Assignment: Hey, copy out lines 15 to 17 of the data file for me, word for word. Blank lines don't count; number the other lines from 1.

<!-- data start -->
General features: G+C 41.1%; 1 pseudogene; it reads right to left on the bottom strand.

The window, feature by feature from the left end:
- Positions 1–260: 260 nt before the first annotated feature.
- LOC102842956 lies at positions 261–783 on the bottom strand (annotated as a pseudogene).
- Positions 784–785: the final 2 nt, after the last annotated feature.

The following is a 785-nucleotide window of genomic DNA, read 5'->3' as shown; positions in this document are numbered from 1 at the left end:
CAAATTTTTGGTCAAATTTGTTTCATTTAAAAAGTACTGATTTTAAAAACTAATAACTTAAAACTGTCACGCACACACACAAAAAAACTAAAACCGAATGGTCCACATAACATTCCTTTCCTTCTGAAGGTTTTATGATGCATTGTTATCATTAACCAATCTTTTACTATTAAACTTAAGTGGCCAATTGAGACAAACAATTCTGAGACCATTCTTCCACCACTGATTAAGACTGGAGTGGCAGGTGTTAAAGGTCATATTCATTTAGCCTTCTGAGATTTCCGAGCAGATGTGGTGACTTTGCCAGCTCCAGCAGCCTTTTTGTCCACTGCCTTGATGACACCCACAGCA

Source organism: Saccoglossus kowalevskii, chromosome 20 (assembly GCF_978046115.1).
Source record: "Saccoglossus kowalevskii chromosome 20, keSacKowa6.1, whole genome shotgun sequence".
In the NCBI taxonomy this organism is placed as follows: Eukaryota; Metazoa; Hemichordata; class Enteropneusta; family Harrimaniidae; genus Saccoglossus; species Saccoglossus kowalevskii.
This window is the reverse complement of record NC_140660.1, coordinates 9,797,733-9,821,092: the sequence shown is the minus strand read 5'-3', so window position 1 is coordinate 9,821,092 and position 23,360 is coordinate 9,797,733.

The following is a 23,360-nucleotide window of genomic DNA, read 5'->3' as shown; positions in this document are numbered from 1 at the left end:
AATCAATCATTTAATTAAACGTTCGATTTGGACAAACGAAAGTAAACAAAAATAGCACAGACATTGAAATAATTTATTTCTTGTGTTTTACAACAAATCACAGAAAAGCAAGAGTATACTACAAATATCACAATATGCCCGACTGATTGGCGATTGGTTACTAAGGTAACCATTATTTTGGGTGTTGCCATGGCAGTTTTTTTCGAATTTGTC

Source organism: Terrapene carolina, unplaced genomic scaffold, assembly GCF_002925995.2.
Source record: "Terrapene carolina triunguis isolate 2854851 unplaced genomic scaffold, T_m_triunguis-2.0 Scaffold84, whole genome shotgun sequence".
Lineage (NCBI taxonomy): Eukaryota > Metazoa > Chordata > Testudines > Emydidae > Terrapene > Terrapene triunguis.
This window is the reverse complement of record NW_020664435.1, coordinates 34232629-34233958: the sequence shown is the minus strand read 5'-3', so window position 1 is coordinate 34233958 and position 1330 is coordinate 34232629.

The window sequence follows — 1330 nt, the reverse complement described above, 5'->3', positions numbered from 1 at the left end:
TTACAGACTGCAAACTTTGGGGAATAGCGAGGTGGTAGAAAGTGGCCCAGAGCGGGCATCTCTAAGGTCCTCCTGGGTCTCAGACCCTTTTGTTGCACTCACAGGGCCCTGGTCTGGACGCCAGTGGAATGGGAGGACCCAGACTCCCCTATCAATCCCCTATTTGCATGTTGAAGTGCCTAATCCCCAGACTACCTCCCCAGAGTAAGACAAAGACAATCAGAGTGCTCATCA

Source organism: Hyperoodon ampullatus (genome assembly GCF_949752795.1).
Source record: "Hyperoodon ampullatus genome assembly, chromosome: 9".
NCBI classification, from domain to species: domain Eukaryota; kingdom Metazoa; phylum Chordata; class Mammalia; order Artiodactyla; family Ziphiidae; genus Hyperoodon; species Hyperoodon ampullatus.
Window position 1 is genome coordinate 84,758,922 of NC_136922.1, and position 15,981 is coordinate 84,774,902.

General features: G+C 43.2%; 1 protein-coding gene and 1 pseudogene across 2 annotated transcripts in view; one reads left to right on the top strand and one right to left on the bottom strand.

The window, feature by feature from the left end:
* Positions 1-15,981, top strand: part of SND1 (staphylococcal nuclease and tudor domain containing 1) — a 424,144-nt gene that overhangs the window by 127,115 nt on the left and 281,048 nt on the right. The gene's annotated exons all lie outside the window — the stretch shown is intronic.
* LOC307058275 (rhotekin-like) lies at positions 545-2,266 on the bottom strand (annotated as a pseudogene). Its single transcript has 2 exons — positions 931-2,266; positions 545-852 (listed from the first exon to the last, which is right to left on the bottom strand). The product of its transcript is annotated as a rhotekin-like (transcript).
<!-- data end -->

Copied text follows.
Source record: "Terrapene carolina triunguis isolate 2854851 unplaced genomic scaffold, T_m_triunguis-2.0 Scaffold84, whole genome shotgun sequence".
Lineage (NCBI taxonomy): Eukaryota > Metazoa > Chordata > Testudines > Emydidae > Terrapene > Terrapene triunguis.
This window is the reverse complement of record NW_020664435.1, coordinates 34232629-34233958: the sequence shown is the minus strand read 5'-3', so window position 1 is coordinate 34233958 and position 1330 is coordinate 34232629.